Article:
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REDI FAQ

REDI FAQ

Updated April 2021

GENERAL


How will the Kauffman Foundation use these data?

The data will serve as a learning tool for the Foundation. Program associates will review the data in the aggregate at the portfolio, strategy, and program-area level to better understand who is being funded and whether it is reaching our intended beneficiaries. These data will not impact your likelihood of receiving funding.

How did you determine which demographic questions to ask and/or which response options to include?

To reduce redundancy and the workload on potential grantees, we based our data collection instrument on the common set of questions asked by Candid (formerly Guidestar) for their nonprofit profiles. Read the demographic data collection guide by Candid >

Does the Kauffman Foundation report its own data? 

Yes! You can find data on the race/ethnicity and gender identity of our board of trustees, senior leaders, and associates here. While we do not currently have data collected on our targeted beneficiaries, we expect to have and report these data by the end of the 2021.

Who will have access to the data you are collecting? 

If your Candid profile includes this information already, then it is available to anyone with a GuideStar Pro subscription. However, if you choose to report these data to us on your grant application, then it will be available only to associates at the Ewing Marion Kauffman Foundation.

Where should I go if I have additional questions about how to collect or report these data for my organization? 

If you have further questions, please reach out to your program officer or contact us.


COLLECTING BOARD AND STAFF DATA 


What if we don’t currently collect these data? 

We recognize that many of our grantees will not be currently collecting some of these data. If that is the case, please do not guess: simply use the “unknown” option in the dropdown. If you’re interested in starting to collect these data moving forward, there are excellent resources available through Peak Grantmaking and the D5 Coalition.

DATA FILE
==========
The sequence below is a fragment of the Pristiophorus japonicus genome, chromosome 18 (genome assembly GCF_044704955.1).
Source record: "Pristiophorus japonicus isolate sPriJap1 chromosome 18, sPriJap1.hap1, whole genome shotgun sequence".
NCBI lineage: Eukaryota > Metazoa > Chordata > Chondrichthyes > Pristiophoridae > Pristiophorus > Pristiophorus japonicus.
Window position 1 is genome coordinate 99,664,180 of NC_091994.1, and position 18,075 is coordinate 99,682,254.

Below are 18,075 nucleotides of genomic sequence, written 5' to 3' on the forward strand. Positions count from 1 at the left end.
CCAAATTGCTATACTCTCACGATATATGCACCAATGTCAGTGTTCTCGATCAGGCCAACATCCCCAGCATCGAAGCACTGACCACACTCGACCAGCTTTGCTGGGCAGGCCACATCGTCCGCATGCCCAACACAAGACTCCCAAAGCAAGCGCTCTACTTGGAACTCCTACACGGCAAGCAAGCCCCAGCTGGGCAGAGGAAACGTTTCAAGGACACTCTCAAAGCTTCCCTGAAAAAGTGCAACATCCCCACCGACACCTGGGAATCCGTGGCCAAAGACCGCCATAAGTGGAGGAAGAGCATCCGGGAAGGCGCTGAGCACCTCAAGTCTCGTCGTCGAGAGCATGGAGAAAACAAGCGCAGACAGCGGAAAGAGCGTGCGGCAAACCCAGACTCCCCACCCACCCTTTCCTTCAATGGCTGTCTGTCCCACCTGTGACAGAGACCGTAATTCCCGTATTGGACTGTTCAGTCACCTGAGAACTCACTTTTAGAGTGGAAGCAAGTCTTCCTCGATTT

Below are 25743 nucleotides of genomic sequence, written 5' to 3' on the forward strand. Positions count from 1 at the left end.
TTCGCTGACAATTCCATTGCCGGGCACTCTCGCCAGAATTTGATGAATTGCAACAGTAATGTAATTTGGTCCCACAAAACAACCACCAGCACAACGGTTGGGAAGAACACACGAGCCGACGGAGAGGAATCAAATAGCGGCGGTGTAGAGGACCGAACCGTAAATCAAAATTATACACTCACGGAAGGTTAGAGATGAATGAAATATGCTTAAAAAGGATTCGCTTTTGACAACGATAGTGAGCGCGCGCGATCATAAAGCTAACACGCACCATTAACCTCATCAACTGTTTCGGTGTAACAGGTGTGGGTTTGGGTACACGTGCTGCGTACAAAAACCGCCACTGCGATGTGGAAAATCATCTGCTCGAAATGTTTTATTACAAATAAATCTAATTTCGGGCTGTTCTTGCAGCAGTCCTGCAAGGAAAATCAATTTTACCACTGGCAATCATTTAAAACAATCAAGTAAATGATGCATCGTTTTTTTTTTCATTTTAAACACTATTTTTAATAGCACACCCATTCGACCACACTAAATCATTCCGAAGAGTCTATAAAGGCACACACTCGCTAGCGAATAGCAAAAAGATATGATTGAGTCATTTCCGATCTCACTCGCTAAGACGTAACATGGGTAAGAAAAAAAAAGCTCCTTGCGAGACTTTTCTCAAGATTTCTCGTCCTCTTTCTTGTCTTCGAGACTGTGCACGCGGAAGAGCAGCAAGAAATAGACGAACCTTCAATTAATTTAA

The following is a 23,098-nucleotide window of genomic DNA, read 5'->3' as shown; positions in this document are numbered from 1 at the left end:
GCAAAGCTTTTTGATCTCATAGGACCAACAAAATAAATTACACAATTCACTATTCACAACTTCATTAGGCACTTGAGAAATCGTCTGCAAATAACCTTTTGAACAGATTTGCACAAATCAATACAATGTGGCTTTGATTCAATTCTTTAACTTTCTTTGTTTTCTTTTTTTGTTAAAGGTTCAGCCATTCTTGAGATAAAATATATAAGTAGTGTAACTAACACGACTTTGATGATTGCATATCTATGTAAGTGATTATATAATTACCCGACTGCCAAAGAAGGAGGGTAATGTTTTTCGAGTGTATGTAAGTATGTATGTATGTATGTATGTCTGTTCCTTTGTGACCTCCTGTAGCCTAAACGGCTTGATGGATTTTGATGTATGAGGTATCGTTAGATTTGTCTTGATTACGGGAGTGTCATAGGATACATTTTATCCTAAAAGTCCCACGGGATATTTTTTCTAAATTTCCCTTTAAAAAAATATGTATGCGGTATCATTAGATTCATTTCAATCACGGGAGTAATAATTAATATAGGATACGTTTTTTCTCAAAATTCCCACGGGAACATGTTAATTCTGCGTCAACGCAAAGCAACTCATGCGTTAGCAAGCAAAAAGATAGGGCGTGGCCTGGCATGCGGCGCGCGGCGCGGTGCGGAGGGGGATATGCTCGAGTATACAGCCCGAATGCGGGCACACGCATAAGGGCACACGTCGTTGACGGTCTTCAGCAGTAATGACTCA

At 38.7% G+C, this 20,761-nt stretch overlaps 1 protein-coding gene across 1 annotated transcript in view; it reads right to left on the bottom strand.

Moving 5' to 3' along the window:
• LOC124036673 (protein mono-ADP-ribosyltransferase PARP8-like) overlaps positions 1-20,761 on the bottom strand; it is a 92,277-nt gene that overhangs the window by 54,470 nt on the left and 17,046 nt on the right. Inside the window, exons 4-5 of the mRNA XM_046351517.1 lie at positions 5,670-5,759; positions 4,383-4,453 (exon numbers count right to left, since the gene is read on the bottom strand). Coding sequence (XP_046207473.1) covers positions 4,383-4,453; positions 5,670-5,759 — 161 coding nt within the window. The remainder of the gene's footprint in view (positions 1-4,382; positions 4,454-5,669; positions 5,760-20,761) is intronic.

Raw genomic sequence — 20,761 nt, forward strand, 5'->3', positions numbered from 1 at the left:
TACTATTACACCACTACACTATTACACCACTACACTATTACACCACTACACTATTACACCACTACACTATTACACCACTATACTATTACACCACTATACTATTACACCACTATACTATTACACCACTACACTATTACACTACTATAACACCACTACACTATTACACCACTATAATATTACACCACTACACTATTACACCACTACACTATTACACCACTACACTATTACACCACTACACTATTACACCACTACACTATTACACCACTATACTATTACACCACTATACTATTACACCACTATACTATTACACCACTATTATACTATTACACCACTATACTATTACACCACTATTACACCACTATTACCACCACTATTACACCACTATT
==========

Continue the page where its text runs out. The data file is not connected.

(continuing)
I work at a very large organization (e.g. a university or a school district). Should we report the data for everyone at the organization or only the staff members working on this particular project? 

For large organizations, we are most interested in the demographic data of those who are going to be most associated with the funded project. See two examples below:

Example 1: Grant to a K-12 school for teacher professional development.

  • Grantee: School district
  • Organization’s leader: Principal
  • Senior staff: Assistant principals or other leaders that report to principal
  • Board members: Publicly elected school board

Example 2: Grant to a university professor to conduct and publish research.

  • Grantee: University
  • Organization’s leader: Principal investigator
  • Senior staff: Staff reporting to principal investigator
  • Board members: University board of trustees

Where should we report staff and board demographic data? 

There are a couple ways you can do this:

  • if you have a Candid profile, you can update your profile according to their guidance and we will pull the data over into our system. By modeling our questions after those on Candid, we are hoping to reduce redundancy for grantees.
  • If you have not updated your Candid profile, you can provide the data to us through your grant application.

COLLECTING DATA ON TARGET BENEFICIARIES 


How should we define our “target beneficiaries”? 

“Target beneficiaries” are those individuals who we expect to ultimately benefit from the funded work, recognizing that often this group may be a step or two removed from the direct work of the grant. For example, consider a project that funds teacher professional development. While the direct work of the grant involves providing services to teachers, it is it the students who we expect to ultimately benefit from the project. As such, the student population would make up the “target beneficiaries.” 

Our work impacts a very broad group of people: How should we define “target beneficiaries”?

We recognize that reporting demographic data is going to look very different for a direct-service organization than for an advocacy or research organization. If your work impacts a broad group of people that makes data collection impossible, consider accessing other data resources that allow you to estimate the demographic breakdown of these groups.

For example, if your organization is focused on advocating for low-income students in Missouri, are there Census data or other sources that could provide an approximate demographic breakdown of this group? If your work involves conducting and publishing research, can you estimate the demographics of the individuals your work will ultimately benefit? 


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